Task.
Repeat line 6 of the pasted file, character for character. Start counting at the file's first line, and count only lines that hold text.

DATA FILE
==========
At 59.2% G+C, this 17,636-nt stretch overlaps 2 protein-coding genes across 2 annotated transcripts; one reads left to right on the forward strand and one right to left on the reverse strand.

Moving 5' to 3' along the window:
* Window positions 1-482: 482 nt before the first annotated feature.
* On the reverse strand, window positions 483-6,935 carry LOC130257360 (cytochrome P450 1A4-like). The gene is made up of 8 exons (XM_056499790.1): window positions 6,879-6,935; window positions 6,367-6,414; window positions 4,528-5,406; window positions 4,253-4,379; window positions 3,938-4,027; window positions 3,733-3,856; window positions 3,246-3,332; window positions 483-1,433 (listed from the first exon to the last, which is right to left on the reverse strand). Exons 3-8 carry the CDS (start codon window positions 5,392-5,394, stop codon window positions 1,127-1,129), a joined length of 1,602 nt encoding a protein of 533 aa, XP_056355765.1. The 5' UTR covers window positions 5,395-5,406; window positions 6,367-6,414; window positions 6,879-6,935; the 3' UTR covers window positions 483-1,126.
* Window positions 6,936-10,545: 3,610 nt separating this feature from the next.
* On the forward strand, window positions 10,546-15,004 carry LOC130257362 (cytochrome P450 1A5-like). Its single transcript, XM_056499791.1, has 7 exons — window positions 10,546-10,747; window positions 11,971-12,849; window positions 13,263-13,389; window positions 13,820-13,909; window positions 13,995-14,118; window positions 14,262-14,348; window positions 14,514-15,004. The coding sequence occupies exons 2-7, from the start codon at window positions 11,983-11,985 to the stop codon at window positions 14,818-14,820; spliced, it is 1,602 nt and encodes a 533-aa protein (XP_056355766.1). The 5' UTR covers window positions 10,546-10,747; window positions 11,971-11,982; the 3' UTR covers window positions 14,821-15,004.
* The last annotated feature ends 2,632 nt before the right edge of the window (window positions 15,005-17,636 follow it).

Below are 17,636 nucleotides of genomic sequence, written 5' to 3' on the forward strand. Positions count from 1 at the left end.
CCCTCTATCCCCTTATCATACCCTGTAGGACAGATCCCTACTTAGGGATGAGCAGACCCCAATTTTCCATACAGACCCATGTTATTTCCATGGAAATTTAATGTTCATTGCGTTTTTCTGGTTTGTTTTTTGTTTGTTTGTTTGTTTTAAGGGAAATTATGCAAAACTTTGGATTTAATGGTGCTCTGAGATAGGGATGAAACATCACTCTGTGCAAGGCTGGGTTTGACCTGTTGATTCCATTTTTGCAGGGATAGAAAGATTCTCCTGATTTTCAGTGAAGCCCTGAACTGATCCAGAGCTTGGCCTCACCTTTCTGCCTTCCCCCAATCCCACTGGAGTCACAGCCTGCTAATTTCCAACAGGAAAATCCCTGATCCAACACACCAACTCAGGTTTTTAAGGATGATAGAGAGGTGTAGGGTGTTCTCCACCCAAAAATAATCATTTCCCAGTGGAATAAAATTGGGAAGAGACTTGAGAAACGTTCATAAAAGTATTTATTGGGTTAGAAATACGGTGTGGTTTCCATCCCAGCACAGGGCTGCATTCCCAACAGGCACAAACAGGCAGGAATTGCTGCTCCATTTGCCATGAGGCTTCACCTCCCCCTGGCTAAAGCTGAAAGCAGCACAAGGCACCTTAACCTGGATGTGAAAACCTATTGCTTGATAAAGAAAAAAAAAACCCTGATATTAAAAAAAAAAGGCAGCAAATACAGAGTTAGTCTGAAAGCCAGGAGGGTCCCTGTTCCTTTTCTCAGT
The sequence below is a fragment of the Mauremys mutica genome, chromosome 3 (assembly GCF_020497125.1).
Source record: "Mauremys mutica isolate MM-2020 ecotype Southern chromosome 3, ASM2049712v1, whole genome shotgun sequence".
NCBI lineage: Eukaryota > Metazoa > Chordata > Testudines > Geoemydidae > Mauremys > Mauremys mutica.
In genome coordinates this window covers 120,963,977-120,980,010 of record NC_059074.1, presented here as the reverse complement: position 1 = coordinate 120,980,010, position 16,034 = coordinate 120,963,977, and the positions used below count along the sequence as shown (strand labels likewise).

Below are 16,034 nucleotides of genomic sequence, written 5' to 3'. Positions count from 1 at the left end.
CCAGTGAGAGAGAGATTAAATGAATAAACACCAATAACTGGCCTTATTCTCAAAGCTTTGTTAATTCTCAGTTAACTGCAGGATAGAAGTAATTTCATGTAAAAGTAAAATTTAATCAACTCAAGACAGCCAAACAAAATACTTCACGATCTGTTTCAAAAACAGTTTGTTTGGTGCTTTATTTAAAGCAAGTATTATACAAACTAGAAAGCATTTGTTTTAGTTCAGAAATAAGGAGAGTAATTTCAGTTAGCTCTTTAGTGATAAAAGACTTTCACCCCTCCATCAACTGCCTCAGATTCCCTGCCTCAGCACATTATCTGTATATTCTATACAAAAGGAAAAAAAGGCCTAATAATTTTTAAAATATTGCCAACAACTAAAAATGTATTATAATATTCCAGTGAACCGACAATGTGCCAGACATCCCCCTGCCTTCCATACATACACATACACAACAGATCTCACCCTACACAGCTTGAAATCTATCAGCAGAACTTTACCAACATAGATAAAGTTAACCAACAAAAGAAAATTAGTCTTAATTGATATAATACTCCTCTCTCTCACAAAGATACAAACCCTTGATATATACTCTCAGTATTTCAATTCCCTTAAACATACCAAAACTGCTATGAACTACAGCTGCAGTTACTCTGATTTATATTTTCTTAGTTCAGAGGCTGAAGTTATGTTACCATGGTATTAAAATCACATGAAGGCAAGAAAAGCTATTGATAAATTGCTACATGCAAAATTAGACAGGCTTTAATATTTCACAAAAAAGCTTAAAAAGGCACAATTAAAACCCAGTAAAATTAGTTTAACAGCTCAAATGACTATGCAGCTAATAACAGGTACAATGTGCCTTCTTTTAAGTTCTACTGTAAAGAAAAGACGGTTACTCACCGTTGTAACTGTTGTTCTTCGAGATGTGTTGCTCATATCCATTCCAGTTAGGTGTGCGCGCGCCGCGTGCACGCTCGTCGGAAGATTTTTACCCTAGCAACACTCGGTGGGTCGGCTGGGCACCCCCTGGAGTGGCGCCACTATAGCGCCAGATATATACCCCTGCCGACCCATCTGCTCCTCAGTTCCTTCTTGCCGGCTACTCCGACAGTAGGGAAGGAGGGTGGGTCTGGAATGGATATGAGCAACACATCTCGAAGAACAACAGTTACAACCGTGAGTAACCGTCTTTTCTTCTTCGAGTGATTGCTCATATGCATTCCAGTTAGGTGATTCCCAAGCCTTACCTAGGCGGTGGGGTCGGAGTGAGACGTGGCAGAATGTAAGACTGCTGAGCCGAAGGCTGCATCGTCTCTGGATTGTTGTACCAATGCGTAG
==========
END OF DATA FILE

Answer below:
* On the forward strand, window positions 10,546-15,004 carry LOC130257362 (cytochrome P450 1A5-like). Its single transcript, XM_056499791.1, has 7 exons — window positions 10,546-10,747; window positions 11,971-12,849; window positions 13,263-13,389; window positions 13,820-13,909; window positions 13,995-14,118; window positions 14,262-14,348; window positions 14,514-15,004. The coding sequence occupies exons 2-7, from the start codon at window positions 11,983-11,985 to the stop codon at window positions 14,818-14,820; spliced, it is 1,602 nt and encodes a 533-aa protein (XP_056355766.1). The 5' UTR covers window positions 10,546-10,747; window positions 11,971-11,982; the 3' UTR covers window positions 14,821-15,004.